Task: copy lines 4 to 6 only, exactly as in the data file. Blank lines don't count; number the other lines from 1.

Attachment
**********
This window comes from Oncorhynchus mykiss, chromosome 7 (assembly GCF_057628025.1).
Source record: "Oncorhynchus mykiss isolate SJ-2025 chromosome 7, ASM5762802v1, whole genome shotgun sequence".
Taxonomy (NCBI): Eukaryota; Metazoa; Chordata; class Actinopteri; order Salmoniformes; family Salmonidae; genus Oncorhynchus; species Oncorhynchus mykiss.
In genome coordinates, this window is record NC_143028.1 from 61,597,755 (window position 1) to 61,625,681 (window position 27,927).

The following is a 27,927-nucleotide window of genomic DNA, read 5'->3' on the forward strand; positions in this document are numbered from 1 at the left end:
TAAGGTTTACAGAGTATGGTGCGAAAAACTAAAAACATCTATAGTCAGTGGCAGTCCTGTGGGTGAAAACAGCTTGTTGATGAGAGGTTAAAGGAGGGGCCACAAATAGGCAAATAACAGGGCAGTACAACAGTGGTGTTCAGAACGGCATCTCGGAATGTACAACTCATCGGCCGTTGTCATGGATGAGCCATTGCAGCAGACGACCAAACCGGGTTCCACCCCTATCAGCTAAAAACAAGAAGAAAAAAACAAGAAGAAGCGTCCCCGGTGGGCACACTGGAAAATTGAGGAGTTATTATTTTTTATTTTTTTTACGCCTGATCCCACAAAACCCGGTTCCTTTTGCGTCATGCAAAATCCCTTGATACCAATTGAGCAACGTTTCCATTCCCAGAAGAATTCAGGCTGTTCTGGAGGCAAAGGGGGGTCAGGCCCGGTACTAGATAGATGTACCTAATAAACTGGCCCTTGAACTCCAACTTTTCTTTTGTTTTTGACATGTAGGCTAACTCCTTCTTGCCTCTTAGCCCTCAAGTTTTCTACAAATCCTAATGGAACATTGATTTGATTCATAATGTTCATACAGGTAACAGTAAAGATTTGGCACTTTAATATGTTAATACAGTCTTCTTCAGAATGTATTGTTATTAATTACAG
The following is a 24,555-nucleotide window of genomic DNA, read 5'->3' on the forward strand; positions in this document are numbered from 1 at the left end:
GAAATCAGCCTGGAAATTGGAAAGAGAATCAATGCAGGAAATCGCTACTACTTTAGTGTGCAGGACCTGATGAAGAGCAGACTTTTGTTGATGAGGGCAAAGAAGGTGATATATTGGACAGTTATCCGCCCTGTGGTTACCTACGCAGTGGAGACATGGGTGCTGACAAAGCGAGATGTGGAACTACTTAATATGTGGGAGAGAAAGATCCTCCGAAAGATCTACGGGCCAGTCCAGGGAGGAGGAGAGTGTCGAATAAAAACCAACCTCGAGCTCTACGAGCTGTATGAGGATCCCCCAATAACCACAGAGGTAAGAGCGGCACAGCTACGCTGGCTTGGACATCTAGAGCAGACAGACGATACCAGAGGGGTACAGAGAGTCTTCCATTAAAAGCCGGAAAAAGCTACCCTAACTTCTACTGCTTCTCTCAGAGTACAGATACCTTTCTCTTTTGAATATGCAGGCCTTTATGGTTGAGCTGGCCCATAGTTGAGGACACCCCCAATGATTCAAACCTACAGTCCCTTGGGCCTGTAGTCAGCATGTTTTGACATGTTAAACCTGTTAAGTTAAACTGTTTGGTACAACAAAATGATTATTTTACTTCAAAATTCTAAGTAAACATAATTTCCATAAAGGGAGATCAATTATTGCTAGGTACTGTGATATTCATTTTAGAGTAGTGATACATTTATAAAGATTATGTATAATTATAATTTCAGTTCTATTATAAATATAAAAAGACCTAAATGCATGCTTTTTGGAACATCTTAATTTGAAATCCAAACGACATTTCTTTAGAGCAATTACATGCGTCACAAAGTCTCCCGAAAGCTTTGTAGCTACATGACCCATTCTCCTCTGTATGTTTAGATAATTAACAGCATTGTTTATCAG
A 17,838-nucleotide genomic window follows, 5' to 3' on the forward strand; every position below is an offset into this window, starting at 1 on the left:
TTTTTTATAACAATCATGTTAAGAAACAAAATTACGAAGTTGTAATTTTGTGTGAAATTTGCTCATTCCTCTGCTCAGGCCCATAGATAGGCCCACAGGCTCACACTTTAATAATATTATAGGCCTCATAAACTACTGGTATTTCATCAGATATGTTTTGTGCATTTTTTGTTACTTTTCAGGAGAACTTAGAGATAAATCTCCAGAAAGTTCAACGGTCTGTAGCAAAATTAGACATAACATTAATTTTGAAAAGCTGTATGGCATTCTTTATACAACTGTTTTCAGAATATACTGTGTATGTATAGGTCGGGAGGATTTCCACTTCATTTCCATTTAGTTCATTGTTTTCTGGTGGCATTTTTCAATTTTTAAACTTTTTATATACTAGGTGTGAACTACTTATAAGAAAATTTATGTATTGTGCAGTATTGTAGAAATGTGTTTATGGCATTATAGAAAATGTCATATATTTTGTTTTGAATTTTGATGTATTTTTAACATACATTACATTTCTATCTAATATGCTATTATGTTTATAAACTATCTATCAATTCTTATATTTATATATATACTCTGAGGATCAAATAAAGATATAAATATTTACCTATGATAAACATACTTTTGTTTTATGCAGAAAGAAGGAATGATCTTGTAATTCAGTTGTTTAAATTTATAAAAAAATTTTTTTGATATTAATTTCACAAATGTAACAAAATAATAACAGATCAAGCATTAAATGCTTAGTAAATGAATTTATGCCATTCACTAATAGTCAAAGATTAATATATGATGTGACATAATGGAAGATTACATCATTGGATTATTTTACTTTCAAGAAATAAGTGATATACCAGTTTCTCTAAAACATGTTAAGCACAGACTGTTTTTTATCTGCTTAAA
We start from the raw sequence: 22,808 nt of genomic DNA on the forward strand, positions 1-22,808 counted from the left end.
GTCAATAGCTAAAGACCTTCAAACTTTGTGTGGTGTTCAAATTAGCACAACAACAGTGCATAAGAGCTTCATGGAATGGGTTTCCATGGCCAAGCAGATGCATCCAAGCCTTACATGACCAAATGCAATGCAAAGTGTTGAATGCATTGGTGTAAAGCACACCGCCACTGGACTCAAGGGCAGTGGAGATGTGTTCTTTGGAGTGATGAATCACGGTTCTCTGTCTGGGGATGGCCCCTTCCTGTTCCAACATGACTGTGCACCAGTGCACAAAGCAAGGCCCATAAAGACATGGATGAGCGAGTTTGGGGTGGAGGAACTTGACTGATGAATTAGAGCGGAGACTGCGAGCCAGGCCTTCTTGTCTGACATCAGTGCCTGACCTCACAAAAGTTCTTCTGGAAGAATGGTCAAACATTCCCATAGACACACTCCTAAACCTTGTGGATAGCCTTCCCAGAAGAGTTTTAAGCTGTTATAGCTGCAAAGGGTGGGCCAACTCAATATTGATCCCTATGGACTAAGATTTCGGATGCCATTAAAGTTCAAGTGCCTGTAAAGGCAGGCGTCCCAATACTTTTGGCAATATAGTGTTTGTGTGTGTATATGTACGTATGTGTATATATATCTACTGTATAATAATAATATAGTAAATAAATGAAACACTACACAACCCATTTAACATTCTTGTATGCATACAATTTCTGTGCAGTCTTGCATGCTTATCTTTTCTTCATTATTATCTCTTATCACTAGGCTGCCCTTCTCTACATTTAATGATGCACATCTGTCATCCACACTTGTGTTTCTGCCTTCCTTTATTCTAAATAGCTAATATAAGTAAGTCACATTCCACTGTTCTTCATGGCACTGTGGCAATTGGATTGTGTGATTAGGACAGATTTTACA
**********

In genome coordinates, this window is record NC_143028.1 from 61,597,755 (window position 1) to 61,625,681 (window position 27,927).

The following is a 27,927-nucleotide window of genomic DNA, read 5'->3' on the forward strand; positions in this document are numbered from 1 at the left end:
TAAGGTTTACAGAGTATGGTGCGAAAAACTAAAAACATCTATAGTCAGTGGCAGTCCTGTGGGTGAAAACAGCTTGTTGATGAGAGGTTAAAGGAGGGGCCACAAATAGGCAAATAACAGGGCAGTACAACAGTGGTGTTCAGAACGGCATCTCGGAATGTACAACTCATCGGCCGTTGTCATGGATGAGCCATTGCAGCAGACGACCAAACCGGGTTCCACCCCTATCAGCTAAAAACAAGAAGAAAAAAACAAGAAGAAGCGTCCCCGGTGGGCACACTGGAAAATTGAGGAGTTATTATTTTTTATTTTTTTTACGCCTGATCCCACAAAACCCGGTTCCTTTTGCGTCATGCAAAATCCCTTGATACCAATTGAGCAACGTTTCCATTCCCAGAAGAATTCAGGCTGTTCTGGAGGCAAAGGGGGGTCAGGCCCGGTACTAGATAGATGTACCTAATAAACTGGCCCTTGAACTCCAACTTTTCTTTTGTTTTTGACATGTAGGCTAACTCCTTCTTGCCTCTTAGCCCTCAAGTTTTCTACAAATCCTAATGGAACATTGATTTGATTCATAATGTTCATACAGGTAACAGTAAAGATTTGGCACTTTAATATGTTAATACAGTCTTCTTCAGAATGTATTGTTATTAATTACAG